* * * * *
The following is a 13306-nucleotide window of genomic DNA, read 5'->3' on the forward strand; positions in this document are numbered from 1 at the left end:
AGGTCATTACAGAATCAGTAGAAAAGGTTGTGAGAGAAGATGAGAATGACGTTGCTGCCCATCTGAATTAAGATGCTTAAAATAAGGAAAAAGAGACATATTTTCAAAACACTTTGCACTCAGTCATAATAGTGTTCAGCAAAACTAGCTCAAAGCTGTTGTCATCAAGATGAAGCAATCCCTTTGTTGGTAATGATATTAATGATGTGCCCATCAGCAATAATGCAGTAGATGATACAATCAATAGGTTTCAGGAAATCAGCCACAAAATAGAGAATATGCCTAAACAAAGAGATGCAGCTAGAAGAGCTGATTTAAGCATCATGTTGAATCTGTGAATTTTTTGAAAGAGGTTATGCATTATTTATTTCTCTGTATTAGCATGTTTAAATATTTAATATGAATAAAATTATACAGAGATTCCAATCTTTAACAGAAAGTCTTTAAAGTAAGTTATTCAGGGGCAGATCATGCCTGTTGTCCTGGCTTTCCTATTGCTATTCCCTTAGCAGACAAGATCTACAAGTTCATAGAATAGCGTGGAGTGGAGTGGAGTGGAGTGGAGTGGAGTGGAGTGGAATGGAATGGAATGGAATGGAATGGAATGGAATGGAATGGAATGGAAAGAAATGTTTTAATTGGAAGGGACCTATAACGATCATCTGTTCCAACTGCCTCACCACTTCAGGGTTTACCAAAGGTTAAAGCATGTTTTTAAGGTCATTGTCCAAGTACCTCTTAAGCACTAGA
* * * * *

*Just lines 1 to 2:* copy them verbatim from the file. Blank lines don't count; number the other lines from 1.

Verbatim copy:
The following is a 13306-nucleotide window of genomic DNA, read 5'->3' on the forward strand; positions in this document are numbered from 1 at the left end:
AGGTCATTACAGAATCAGTAGAAAAGGTTGTGAGAGAAGATGAGAATGACGTTGCTGCCCATCTGAATTAAGATGCTTAAAATAAGGAAAAAGAGACATATTTTCAAAACACTTTGCACTCAGTCATAATAGTGTTCAGCAAAACTAGCTCAAAGCTGTTGTCATCAAGATGAAGCAATCCCTTTGTTGGTAATGATATTAATGATGTGCCCATCAGCAATAATGCAGTAGATGATACAATCAATAGGTTTCAGGAAATCAGCCACAAAATAGAGAATATGCCTAAACAAAGAGATGCAGCTAGAAGAGCTGATTTAAGCATCATGTTGAATCTGTGAATTTTTTGAAAGAGGTTATGCATTATTTATTTCTCTGTATTAGCATGTTTAAATATTTAATATGAATAAAATTATACAGAGATTCCAATCTTTAACAGAAAGTCTTTAAAGTAAGTTATTCAGGGGCAGATCATGCCTGTTGTCCTGGCTTTCCTATTGCTATTCCCTTAGCAGACAAGATCTACAAGTTCATAGAATAGCGTGGAGTGGAGTGGAGTGGAGTGGAGTGGAGTGGAGTGGAATGGAATGGAATGGAATGGAATGGAATGGAATGGAATGGAATGGAAAGAAATGTTTTAATTGGAAGGGACCTATAACGATCATCTGTTCCAACTGCCTCACCACTTCAGGGTTTACCAAAGGTTAAAGCATGTTTTTAAGGTCATTGTCCAAGTACCTCTTAAGCACTAGA